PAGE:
‘The voters have spoken, and we need to be regulated,’ says Mayor Tornek
Published : Tuesday, April 11, 2017 | 5:31 AM
Nearly six months after the voters of California passed Proposition 64, which allows adults aged 21 years or older to possess and use marijuana for recreational purposes, the City of Pasadena still does not officially allow marijuana dispensaries, nor formulated a city-wide plan for its use, possession or sale.
To that end, officials are holding a series of public meetings to help formulate a public policy. Three community meetings will be held, the first today from 6 to 8 p.m. at the Pasadena Senior Center’s West Pavilion at 85 E. Holly Street, and the others in the same time slots on April 18 at the Pasadena City Hall Basement Training Room, and April 20 at the Pasadena Community College Circadian Room, Building CC, at 1570 East Colorado Boulevard.
“The voters of California have spoken, and the US Attorney General has spoken with another voice, and we increasingly find ourselves in California at odds with the Federal government. But, Pasadena has never allowed marijuana dispensaries, not even medical marijuana, when it was legal,” Mayor Terry Tornek said Monday.
Tornek said that the City now needs to develop some type of land use regulations that would permit the opening of legal dispensaries.
‘We’re going to have to regulate them carefully, because I think they threaten to be like liquor stores, which have been nuisances in some locations,” he said. Tornek added that the process could be “controversial and troublesome, but that’s the reason for having these public meetings.”
Councilmember Margaret McAustin said Monday that regulation is now more important than ever in controlling what could become a sudden proliferation of dispensaries.
“If we regulate them,” she said, “we will have the opportunity to shut down the bad operators quickly, which is something we don’t have now. Without regulation, they have more control. They can just pop open and get shut down, and then more somewhere else.”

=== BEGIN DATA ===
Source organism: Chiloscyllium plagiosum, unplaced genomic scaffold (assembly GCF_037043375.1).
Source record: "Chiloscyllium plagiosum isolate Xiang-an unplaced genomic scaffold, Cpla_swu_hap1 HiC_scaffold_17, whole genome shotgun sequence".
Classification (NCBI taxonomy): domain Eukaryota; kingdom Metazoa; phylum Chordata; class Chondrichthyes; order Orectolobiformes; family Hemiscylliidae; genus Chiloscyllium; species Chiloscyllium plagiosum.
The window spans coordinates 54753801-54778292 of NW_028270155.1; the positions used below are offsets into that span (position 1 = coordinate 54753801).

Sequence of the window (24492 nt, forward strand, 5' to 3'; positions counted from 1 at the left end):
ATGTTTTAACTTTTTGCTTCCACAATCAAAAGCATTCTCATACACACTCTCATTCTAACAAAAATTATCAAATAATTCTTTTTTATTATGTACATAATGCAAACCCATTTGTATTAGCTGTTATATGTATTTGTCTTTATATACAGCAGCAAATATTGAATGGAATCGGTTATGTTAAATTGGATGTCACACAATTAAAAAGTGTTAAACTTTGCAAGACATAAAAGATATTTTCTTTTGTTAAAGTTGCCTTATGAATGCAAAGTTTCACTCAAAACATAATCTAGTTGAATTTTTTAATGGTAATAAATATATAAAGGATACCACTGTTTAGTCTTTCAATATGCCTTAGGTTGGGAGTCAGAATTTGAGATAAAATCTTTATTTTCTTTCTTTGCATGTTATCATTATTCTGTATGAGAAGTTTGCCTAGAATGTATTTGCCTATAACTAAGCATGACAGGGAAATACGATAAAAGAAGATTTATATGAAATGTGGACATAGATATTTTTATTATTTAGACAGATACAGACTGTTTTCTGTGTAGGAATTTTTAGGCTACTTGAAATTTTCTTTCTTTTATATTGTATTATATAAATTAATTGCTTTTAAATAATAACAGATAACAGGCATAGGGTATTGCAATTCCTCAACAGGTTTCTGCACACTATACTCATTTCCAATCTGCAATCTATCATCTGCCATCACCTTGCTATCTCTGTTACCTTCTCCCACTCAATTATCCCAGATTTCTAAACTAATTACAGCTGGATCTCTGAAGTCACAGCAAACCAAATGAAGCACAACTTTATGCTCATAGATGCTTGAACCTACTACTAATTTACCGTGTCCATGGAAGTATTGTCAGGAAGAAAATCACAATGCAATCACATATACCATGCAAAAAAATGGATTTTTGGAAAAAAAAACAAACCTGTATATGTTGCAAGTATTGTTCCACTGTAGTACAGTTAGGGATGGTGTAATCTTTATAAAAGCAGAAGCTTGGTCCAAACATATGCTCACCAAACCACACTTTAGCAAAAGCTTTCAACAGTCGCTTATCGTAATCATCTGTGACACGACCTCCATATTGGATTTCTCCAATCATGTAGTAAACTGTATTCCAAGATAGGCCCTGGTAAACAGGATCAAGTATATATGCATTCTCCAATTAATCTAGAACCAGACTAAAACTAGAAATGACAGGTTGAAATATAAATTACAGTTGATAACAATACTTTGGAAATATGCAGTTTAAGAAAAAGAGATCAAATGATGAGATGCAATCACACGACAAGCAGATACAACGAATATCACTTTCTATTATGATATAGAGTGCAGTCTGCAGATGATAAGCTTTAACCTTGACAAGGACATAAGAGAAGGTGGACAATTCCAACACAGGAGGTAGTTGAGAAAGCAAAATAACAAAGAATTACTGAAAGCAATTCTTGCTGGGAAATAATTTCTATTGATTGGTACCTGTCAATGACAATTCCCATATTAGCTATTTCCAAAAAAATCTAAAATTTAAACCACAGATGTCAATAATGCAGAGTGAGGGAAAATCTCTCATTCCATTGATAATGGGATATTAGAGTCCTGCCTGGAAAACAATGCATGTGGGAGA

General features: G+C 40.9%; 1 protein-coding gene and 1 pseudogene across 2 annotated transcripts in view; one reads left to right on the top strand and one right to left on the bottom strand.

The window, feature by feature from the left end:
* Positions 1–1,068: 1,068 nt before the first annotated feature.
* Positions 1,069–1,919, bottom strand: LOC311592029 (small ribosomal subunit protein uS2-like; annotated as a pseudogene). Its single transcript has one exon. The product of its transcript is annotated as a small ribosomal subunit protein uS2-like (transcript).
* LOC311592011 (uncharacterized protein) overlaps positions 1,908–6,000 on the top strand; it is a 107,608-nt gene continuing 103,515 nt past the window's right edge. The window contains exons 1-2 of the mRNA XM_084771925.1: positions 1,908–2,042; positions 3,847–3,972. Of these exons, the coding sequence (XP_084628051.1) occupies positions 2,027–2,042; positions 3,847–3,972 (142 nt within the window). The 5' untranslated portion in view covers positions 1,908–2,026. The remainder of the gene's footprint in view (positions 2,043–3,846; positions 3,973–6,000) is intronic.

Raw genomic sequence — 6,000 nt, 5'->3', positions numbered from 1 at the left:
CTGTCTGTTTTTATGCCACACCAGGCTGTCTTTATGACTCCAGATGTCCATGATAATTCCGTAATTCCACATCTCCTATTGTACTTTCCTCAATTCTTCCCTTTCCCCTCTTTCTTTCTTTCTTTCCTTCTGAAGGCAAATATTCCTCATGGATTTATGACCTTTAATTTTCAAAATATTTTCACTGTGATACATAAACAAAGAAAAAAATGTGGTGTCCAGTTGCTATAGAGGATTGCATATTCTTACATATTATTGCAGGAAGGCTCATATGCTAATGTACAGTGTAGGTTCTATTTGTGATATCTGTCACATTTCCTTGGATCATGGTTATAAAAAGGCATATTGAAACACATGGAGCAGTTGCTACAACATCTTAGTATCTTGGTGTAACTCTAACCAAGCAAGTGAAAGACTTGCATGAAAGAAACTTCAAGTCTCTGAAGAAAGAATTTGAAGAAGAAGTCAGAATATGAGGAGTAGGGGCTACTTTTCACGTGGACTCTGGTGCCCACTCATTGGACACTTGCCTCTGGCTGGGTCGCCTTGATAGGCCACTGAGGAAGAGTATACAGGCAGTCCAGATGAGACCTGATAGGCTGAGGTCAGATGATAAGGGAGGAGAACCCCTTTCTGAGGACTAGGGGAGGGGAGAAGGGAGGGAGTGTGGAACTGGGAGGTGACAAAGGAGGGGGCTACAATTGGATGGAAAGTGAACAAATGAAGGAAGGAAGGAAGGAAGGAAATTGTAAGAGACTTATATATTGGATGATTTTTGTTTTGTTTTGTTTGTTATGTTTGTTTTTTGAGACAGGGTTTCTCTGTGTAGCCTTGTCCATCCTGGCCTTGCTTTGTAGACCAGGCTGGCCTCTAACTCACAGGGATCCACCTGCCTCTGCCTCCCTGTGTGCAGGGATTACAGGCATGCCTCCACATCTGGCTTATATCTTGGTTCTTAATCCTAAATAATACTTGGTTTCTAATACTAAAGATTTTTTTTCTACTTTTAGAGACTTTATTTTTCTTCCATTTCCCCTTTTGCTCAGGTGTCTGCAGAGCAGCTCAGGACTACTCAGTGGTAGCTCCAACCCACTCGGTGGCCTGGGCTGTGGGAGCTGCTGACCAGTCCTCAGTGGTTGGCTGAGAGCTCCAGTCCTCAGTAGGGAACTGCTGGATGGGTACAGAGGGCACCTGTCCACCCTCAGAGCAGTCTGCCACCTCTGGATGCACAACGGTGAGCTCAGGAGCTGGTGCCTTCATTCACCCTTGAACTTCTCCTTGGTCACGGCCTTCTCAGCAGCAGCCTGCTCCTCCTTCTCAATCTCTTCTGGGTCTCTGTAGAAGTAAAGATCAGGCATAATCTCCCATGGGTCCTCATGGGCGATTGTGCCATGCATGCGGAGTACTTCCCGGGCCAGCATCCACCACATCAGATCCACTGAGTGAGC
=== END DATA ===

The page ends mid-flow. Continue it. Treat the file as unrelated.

Meanwhile, local marijuana dispensaries, still in a kind of legal limbo, have recently begun organizing with the support of unions such as the UFCW LOCAL 770.
The United Food and Commercial Workers (UFCW), Local 770, the largest union of dispensary employees in Southern California announced last week that it has organized cannabis dispensary employees at two Pasadena dispensaries — UFD Apothecary and the Golden State Collective.
The employees are not yet union members, however, and cannot legally become members until the dispensaries are legally licensed, which they are not in Pasadena yet. At the moment, any dispensaries in Pasadena are not yet “legal” in the City.
According to Local 770 representative Rigo Valdez, the new state law requires that dispensaries with 20 or more employees have a labor agreement in place “with a bonafide labor organization” before being able to obtain a state license. Local 770 has been organizing employees in Los Angeles since 2011, he said.
Valdez also said that the union will testify at the public meetings, saying that, “We think that legal dispensaries can provide good jobs to the community.”
Currently City Planning Department staff has recommended an ordinance that would regulate the sale of recreational marijuana, similar to cigarette sales regulations. The regulations would include permitting, and restrictions on the number and locations of dispensaries in the city. The staff recommended a limit of seven retail outlets and new rules outlawing the location of dispensaries near schools.
Other regulations would include background checks and fingerprinting of operators and owners of marijuana outlets, and the creation of new operating standards for marijuana retail outlets.